Concept

Poincaré–Bendixson theorem

Summary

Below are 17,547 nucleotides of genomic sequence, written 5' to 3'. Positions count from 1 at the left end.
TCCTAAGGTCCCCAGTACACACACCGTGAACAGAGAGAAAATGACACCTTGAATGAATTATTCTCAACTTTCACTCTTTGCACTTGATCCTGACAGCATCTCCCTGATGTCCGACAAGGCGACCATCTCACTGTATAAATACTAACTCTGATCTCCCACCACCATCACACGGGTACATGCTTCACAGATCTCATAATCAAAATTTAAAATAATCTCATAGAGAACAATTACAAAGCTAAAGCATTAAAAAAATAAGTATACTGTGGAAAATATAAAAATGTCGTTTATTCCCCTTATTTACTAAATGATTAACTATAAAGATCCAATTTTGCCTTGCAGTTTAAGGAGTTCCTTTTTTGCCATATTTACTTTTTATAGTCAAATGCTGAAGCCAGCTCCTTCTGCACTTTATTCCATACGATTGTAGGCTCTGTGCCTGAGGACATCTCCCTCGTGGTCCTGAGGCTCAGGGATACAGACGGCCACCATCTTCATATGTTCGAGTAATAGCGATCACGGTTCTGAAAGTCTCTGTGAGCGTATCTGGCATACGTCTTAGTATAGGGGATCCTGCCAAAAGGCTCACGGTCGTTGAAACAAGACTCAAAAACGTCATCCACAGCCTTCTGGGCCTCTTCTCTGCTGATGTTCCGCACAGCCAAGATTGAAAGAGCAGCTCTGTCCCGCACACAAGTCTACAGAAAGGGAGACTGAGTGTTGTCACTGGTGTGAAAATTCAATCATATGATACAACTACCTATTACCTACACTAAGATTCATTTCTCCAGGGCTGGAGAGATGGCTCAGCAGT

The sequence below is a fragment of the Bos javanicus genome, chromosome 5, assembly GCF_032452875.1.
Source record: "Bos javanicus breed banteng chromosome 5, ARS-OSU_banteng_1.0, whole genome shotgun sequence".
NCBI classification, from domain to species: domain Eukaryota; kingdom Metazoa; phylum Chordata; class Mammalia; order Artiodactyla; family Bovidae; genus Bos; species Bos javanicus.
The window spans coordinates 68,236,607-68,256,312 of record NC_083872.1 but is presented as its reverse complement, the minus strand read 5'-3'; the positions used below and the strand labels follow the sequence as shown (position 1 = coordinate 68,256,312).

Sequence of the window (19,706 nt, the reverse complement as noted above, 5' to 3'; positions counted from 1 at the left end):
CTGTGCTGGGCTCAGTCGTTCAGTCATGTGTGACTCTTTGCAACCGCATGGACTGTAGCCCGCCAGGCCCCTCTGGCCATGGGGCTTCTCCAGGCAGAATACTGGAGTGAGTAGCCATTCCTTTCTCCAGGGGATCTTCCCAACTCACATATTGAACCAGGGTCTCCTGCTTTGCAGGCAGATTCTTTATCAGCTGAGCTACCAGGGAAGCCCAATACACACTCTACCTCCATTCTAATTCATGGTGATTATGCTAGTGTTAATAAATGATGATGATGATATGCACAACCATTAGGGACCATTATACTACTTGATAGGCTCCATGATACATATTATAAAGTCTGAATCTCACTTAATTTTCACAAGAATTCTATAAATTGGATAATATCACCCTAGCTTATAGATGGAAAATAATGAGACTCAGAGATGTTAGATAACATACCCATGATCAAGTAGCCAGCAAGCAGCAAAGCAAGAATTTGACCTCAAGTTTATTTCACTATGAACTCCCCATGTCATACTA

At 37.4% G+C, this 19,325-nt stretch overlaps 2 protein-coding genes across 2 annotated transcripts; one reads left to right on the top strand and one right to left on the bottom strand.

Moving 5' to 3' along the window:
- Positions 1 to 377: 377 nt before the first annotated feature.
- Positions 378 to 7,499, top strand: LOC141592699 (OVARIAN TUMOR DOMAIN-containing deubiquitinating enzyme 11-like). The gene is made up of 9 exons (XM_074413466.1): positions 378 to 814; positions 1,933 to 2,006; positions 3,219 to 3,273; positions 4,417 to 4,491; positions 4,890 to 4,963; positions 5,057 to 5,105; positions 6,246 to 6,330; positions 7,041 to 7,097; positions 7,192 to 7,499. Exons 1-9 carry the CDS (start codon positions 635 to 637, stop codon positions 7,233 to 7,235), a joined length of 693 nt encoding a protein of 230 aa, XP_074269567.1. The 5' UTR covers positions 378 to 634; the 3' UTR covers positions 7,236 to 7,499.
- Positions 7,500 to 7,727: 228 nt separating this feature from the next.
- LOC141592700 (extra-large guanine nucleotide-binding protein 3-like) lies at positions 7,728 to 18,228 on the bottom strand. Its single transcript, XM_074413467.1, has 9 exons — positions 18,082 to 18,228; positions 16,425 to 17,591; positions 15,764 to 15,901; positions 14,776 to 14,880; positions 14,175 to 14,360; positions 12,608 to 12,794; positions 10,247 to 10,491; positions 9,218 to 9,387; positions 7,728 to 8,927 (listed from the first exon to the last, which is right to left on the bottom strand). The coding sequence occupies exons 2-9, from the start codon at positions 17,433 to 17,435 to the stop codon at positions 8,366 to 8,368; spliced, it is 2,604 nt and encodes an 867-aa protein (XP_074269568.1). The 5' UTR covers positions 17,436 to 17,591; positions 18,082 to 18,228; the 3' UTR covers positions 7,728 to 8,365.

In mathematics, the Poincaré–Bendixson theorem is a statement about the long-term behaviour of orbits of continuous dynamical systems on the plane, cylinder, or two-sphere. Given a differentiable real dynamical system defined on an open subset of the plane, every non-empty compact ω-limit set of an orbit, which contains only finitely many fixed points, is either a fixed point, a periodic orbit, or a connected set composed of a finite number of fixed points together with homoclinic and heteroclinic orbits connecting these. Moreover, there is at most one orbit connecting different fixed points in the same direction. However, there could be countably many homoclinic orbits connecting one fixed point. A weaker version of the theorem was originally conceived by , although he lacked a complete proof which was later given by . The condition that the dynamical system be on the plane is necessary to the theorem. On a torus, for example, it is possible to have a recurrent non-periodic orbit. In particular, chaotic behaviour can only arise in continuous dynamical systems whose phase space has three or more dimensions. However the theorem does not apply to discrete dynamical systems, where chaotic behaviour can arise in two- or even one-dimensional systems. One important implication is that a two-dimensional continuous dynamical system cannot give rise to a strange attractor. If a strange attractor C did exist in such a system, then it could be enclosed in a closed and bounded subset of the phase space. By making this subset small enough, any nearby stationary points could be excluded. But then the Poincaré–Bendixson theorem says that C is not a strange attractor at all—it is either a limit cycle or it converges to a limit cycle.
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